Autophagy Signaling Pathways: Therapeutic Targets for Neurodegenerative Diseases
Neurodegenerative diseases affect millions of people worldwide. This includes a wide range of conditions that result from progressive damage to cells and nervous system connections that are essential for mobility, coordination, strength, sensation, and cognition. The causal agents of these and similar central nervous system diseases are not yet fully understood, although they are believed to include a combination of genetic and environmental contributions.
A hallmark of many neurodegenerative disorders is the accumulation of damaged or abnormally folded proteins. The impact of such intracellular accumulations is exacerbated when the autophagic degradation pathway malfunctions. This has led many researchers studying potential therapeutic targets and molecules in neurodegenerative diseases to focus on autophagy proteins and pathways.
Therapeutic Targets and Drug Development
Investigating these pathways requires researchers to continually switch from genomic to functional studies to identify, prioritize, and evaluate potential targets. For example, genome-wide association studies (GWAS) and Mendelian randomization (MR) studies of potential targets are being used to recognize thousands of potential targets. However, the volume of data generated, and often the large number of targets being investigated, require orthogonal approaches to select the most promising therapeutic targets.
Researchers are now combining different approaches to gain multi-dimensional insights from their genomic and functional analyses. For example, genomic sequencing data can be combined with genetic manipulation in functional genomic assays using high-throughput technologies, such as CRISPR and siRNA screens, and high-content imaging.
Current Research: Restoring Mitophagy
Dr. Robin Ketteler is a Professor and researcher in the Laboratory for Molecular Cell Biology (LMCB) at University College London. Dr. Ketteler’s team focuses on the molecular regulation of autophagy, including in Parkinson’s disease (PD) and beta-propeller associated neurodegeneration (BPAN) which is a childhood disorder with Parkinson-like features. In particular, they are looking at potential ways to enhance mitophagy in the neurodegenerative brain. Three potential therapeutic strategies under investigation are:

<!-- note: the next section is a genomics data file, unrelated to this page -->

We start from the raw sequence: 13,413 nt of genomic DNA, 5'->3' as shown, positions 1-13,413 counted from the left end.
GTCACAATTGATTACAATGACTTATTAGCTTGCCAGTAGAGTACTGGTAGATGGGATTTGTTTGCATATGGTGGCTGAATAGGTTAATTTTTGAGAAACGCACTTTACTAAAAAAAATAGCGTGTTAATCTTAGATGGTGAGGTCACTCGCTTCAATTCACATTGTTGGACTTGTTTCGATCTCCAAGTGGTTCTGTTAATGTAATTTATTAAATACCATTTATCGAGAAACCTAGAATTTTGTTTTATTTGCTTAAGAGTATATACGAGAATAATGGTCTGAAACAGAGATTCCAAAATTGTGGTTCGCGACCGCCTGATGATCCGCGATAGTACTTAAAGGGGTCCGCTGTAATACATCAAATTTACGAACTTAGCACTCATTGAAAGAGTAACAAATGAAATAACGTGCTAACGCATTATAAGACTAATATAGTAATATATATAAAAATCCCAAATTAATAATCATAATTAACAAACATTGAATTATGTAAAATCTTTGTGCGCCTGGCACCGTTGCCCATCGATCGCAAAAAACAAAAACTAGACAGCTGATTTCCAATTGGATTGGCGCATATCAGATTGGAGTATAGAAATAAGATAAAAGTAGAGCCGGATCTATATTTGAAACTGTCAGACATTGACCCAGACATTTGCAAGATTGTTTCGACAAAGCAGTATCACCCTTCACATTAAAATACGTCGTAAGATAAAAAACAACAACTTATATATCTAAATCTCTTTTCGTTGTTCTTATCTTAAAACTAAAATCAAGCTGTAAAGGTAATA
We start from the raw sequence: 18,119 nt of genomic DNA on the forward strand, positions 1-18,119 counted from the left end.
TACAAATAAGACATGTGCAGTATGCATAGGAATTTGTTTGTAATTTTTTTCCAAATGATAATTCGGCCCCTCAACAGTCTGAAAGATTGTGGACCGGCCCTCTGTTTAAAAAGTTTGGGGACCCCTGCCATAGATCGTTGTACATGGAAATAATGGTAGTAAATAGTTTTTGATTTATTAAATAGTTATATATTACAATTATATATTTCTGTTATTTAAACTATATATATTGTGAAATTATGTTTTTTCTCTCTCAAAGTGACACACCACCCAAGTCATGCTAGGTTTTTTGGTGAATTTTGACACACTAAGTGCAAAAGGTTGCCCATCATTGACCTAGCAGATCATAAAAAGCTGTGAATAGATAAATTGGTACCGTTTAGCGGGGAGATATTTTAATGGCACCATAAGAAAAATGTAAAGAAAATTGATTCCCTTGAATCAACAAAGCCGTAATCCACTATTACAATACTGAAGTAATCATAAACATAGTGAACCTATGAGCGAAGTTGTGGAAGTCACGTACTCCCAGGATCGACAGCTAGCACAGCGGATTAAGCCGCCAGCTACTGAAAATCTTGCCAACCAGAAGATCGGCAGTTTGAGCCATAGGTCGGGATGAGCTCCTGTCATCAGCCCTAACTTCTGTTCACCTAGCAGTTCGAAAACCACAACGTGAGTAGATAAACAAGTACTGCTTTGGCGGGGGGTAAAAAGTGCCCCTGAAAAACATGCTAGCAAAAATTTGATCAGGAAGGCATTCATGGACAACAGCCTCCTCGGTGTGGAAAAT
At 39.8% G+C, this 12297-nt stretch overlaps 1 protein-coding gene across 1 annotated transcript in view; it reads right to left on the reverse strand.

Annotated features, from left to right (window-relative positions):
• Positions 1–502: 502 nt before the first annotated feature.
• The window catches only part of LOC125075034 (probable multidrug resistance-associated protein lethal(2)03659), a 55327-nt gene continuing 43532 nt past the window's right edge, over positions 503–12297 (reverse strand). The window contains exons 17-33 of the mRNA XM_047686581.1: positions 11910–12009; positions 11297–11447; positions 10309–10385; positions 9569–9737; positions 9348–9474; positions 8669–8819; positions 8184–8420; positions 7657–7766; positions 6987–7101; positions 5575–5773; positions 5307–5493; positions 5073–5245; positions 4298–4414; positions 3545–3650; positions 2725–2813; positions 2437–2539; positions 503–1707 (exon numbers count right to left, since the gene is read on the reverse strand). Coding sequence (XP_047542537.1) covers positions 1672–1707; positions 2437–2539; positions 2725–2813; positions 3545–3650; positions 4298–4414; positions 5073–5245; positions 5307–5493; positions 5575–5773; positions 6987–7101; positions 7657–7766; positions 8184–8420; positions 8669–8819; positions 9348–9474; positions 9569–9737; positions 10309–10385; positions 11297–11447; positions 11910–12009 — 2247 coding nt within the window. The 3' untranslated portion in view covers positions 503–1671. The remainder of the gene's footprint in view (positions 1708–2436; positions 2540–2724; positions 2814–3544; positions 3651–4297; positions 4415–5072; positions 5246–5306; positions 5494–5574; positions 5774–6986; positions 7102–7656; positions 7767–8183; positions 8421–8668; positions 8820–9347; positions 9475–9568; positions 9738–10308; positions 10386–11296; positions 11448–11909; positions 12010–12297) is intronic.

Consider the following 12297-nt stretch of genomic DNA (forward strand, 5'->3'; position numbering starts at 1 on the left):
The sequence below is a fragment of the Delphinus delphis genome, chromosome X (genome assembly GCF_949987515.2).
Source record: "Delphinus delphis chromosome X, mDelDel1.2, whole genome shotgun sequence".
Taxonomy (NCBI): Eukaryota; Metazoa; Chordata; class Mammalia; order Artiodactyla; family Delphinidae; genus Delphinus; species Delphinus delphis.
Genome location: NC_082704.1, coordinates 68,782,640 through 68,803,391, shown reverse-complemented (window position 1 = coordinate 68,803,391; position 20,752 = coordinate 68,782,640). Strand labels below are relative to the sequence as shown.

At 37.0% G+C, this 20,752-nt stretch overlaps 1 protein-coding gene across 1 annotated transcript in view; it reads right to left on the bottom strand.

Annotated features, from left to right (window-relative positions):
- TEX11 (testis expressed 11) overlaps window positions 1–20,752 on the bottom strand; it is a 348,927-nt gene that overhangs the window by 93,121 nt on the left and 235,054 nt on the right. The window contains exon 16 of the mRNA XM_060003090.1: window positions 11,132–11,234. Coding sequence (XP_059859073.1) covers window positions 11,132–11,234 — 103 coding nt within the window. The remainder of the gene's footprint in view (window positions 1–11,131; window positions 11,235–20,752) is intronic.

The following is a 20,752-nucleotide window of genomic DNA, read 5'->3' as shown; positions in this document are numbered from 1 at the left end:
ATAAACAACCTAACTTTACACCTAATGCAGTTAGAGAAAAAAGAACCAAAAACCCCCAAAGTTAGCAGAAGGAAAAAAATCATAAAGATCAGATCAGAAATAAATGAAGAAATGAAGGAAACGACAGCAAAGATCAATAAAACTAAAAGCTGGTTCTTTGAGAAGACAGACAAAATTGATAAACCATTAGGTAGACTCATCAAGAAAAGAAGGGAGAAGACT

- Enhancing the capture of damaged mitochondria on the front end of the autophagic pathway
- Enhancing autophagic flux, i.e., increasing the rate at which materials are delivered to the lysosome
- Enhancing lysosome function via increased acidification
A potential therapeutic target is the DUB enzyme family which helps regulate mitochondrial homeostasis by decreasing rates of mitophagy. One of the team’s recent investigations looked at enhancing mitophagy through the use of de-ubiquitination (DUB) inhibitors. The enzymes PINK1 (ubiquitin kinase) and Parkin (E3-ubiquitin ligase) play important roles in mitochondrial quality control via mitophagy of damaged mitochondria. Mutations in PINK1 and Parkin can lead to mitochondrial dysfunction, impaired mitophagy, and PD.
Dr. Ketteler’s team demonstrated that knockdown and inhibition of the DUB enzyme USP30 resulted in increased rates of mitophagy in neuronal cell models as well as in patient-derived fibroblasts carrying the Parkin mutations. The researchers leveraged high-content imaging to optimize the identification of mitophagy structures and processes within the experimental cells.
Current Research: Mendelian and Idiopathic PD
Dr. Hélène Plun-Favreau is a Professor and researcher in the Institute of Neurology at University College London. Dr. Plun-Favreau’s research focuses on the signaling pathways associated with PD, especially mitophagy and other mitochondrial dysfunctions in both the familial and idiopathic forms of PD.
The familial or “Mendelian” form of PD is caused by inherited autosomal mutations. Only about 10% of PD cases are of the Mendelian form. The initial cause of the idiopathic or “sporadic” form is unknown but often results in genetic mutations affecting various cellular pathways. The great majority of PD cases (90% or more) are of the idiopathic form.
Mitochondrial dysfunction is a prominent pathological feature of both sporadic and familial PD. Dr. Plun-Favreau’s work focuses on gaining a deeper understanding of the mitophagy process and pathology by:
- Identifying the primary molecular players in PINK1-induced mitophagy
- Unraveling the upstream pathways that regulate the mitophagy process
- Assessing mitophagy and other mitochondrial dysfunctions in neurons from patients with PD and other neurodegenerative diseases.
Some of Dr. Plun-Favreau’s recent investigations used CRISPR gene editing and high-content screening to reveal the following:
- High-content screening of mitophagy is a useful strategy for the prioritization of GWAS studies as well as the evaluation of potential therapeutic targets and drugs.
- GWAS target candidates KANSL1 and KAT8 are novel regulators of PINK1-induced mitophagy in idiopathic PD.
- PINK1-induced mitophagy is implicated as a potential mechanism in idiopathic PD.
- PINK1-induced mitophagy impairment appears to be largely associated with the reduction of PINK1 protein levels, which is at least partly caused by reduced PINK1 gene expression.
Dr. Plun-Favreau’s ultimate goal is to help identify therapeutic strategies and molecules that can modulate mitophagy to prevent mitochondrial pathophysiology and neuronal death.
Tsefou et al. 2021. Investigation of USP30 inhibition to enhance Parkin-mediated mitophagy: tools and approaches. Biochemistry Journal, 478(23): 4099–4118, December 10.
University College London’s Laboratory for Molecular Cell Biology
University College London’s Plun-Favreau Laboratory – Mitophagy and neurodegeneration